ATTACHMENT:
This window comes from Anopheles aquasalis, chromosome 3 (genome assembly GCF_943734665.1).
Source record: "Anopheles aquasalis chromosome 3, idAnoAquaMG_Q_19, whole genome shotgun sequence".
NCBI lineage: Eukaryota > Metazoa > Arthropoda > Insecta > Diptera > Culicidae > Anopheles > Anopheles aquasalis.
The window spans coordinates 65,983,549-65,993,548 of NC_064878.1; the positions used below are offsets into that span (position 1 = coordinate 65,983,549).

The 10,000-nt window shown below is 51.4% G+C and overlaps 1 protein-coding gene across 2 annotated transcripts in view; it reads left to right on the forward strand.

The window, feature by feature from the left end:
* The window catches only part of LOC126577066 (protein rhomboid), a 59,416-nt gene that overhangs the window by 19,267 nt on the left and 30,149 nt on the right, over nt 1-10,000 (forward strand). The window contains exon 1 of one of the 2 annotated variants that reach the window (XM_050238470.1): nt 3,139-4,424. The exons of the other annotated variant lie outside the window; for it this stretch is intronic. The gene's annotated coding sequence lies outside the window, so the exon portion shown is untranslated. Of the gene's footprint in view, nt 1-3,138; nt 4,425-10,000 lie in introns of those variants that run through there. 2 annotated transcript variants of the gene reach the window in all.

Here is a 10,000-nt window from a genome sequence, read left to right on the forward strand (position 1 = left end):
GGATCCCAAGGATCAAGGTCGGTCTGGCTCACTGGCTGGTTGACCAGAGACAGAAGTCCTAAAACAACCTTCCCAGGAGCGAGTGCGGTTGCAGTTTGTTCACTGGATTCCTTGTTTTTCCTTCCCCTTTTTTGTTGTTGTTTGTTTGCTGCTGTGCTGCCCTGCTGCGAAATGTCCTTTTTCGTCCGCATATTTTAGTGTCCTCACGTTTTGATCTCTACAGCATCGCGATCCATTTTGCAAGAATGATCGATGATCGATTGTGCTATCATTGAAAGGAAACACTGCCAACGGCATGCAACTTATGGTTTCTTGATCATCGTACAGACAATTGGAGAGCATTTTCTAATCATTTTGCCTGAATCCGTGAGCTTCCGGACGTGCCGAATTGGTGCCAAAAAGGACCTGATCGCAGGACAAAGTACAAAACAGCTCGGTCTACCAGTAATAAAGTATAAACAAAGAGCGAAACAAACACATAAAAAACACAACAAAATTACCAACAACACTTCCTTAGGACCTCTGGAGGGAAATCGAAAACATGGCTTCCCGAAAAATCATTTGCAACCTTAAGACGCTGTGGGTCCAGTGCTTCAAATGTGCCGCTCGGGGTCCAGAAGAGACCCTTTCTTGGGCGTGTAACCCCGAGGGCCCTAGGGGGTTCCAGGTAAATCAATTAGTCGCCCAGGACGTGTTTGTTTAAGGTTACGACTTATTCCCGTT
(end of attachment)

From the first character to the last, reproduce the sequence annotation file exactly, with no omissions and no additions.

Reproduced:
This window comes from Anopheles aquasalis, chromosome 3 (genome assembly GCF_943734665.1).
Source record: "Anopheles aquasalis chromosome 3, idAnoAquaMG_Q_19, whole genome shotgun sequence".
NCBI lineage: Eukaryota > Metazoa > Arthropoda > Insecta > Diptera > Culicidae > Anopheles > Anopheles aquasalis.
The window spans coordinates 65,983,549-65,993,548 of NC_064878.1; the positions used below are offsets into that span (position 1 = coordinate 65,983,549).

The 10,000-nt window shown below is 51.4% G+C and overlaps 1 protein-coding gene across 2 annotated transcripts in view; it reads left to right on the forward strand.

The window, feature by feature from the left end:
* The window catches only part of LOC126577066 (protein rhomboid), a 59,416-nt gene that overhangs the window by 19,267 nt on the left and 30,149 nt on the right, over nt 1-10,000 (forward strand). The window contains exon 1 of one of the 2 annotated variants that reach the window (XM_050238470.1): nt 3,139-4,424. The exons of the other annotated variant lie outside the window; for it this stretch is intronic. The gene's annotated coding sequence lies outside the window, so the exon portion shown is untranslated. Of the gene's footprint in view, nt 1-3,138; nt 4,425-10,000 lie in introns of those variants that run through there. 2 annotated transcript variants of the gene reach the window in all.

Here is a 10,000-nt window from a genome sequence, read left to right on the forward strand (position 1 = left end):
GGATCCCAAGGATCAAGGTCGGTCTGGCTCACTGGCTGGTTGACCAGAGACAGAAGTCCTAAAACAACCTTCCCAGGAGCGAGTGCGGTTGCAGTTTGTTCACTGGATTCCTTGTTTTTCCTTCCCCTTTTTTGTTGTTGTTTGTTTGCTGCTGTGCTGCCCTGCTGCGAAATGTCCTTTTTCGTCCGCATATTTTAGTGTCCTCACGTTTTGATCTCTACAGCATCGCGATCCATTTTGCAAGAATGATCGATGATCGATTGTGCTATCATTGAAAGGAAACACTGCCAACGGCATGCAACTTATGGTTTCTTGATCATCGTACAGACAATTGGAGAGCATTTTCTAATCATTTTGCCTGAATCCGTGAGCTTCCGGACGTGCCGAATTGGTGCCAAAAAGGACCTGATCGCAGGACAAAGTACAAAACAGCTCGGTCTACCAGTAATAAAGTATAAACAAAGAGCGAAACAAACACATAAAAAACACAACAAAATTACCAACAACACTTCCTTAGGACCTCTGGAGGGAAATCGAAAACATGGCTTCCCGAAAAATCATTTGCAACCTTAAGACGCTGTGGGTCCAGTGCTTCAAATGTGCCGCTCGGGGTCCAGAAGAGACCCTTTCTTGGGCGTGTAACCCCGAGGGCCCTAGGGGGTTCCAGGTAAATCAATTAGTCGCCCAGGACGTGTTTGTTTAAGGTTACGACTTATTCCCGTT